There are at the moment a set of posts on Patheos about the intersection (or not) of faith and reason. Many of them merit a read.
One of those which most connects with me is from Barry Harvey, who (to my mind rightly) points out that:- “When we talk about faith in relation to reason we naturally focus on its cognitive aspect, but this isn’t its only or most significant dimension. As Augustine noted, to believe in God is ultimately to love, delight in, and draw near to God, and to become a member of the body of Christ. The cognitive aspect does contribute to this understanding of faith, for we can only love, delight in, and draw near to that which we know. At the same time, however, we can never reduce faith to a set of abstract beliefs to which someone gives mental assent.”
I’ve complained about the identification of faith with intellectual assent to a set of propositions before. That is belief, in one sense of the word, but it doesn’t amount to faith, which (as Harvey and Augustine point out) is a matter of personal relationship with God. If I say, for instance, that I have faith in my wife, this is not saying that I accept a set of propositions about her. It is to say that I love and trust her.
And, of course, love is an emotion. For the record, I don’t think it can be a “second hand emotion”, referring to the song my title is drawn from; you can’t love someone second hand. In this respect, I tend to think that the evangelicals (who I normally don’t see eye to eye on on very much) are right in stressing the need for a personal relationship with Jesus Christ. As they consider that Jesus Christ is the accessible aspect of God, this does not raise my theological hackles very much at all, though I might prefer to stipulate that what is required is a personal relationship with God. How someone conceives of God is, to me, much less important.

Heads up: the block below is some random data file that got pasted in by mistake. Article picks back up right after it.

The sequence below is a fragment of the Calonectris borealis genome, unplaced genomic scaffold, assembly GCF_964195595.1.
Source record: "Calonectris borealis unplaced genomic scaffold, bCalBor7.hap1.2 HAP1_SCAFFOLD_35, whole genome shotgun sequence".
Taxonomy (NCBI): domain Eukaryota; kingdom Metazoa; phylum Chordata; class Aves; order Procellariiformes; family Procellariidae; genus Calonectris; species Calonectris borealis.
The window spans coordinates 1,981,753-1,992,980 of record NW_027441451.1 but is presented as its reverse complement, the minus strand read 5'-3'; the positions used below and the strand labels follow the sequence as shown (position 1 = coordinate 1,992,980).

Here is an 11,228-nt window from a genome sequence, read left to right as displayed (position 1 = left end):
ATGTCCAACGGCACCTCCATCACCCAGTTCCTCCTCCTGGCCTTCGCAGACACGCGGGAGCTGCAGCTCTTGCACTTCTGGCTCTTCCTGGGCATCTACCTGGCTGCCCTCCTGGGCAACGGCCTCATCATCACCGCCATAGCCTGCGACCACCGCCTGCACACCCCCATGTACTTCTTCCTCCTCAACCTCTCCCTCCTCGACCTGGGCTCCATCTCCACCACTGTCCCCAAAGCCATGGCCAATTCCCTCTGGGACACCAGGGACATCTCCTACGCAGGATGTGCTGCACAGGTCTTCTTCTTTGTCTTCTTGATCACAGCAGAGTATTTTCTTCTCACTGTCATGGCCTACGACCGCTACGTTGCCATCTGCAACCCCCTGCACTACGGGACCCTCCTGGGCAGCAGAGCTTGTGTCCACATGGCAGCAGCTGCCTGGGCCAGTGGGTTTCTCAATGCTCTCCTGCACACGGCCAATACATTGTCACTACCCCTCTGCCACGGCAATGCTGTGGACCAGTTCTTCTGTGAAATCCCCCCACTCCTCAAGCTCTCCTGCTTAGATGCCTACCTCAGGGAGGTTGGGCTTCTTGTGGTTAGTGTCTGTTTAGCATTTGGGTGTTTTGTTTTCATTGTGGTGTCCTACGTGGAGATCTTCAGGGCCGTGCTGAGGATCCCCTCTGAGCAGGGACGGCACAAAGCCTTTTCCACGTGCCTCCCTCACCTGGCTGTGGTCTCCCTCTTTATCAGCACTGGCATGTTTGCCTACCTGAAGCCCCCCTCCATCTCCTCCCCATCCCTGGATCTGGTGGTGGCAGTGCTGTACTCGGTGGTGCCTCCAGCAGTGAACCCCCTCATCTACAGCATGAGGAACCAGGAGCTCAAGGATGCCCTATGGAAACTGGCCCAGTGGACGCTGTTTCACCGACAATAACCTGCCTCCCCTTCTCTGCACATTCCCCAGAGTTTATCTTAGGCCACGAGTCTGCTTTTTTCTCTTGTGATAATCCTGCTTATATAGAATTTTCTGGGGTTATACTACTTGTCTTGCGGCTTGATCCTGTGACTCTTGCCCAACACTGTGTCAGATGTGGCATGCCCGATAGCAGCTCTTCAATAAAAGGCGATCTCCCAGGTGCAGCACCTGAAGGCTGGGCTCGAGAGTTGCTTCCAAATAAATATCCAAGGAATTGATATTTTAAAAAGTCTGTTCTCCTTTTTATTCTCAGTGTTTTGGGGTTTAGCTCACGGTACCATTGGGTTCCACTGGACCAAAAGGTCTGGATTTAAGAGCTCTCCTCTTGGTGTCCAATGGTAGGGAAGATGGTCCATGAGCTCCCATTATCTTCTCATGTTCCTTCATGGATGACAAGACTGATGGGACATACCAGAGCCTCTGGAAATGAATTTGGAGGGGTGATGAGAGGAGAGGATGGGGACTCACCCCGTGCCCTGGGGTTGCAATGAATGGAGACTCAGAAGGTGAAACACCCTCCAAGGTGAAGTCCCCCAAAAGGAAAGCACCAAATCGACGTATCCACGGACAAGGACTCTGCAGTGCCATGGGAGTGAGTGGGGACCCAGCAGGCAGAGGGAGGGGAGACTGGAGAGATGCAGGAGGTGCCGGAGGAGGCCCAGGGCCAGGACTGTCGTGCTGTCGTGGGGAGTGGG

How, I ask, can you love someone you’ve never met? I don’t think that can truly be described as “love” – it sounds more like stalking to me – and yes, I think a lot of theologians past and present have been theological stalkers.
Is it rational, then? Well, frankly, of the set of options Patheos give, I would plump for “arational”. Love does not really have anything to do with rationality – it may be rational, it may be irrational, but that is supremely not the point.
So what I’m actually saying is “What’s reason got to do with it?”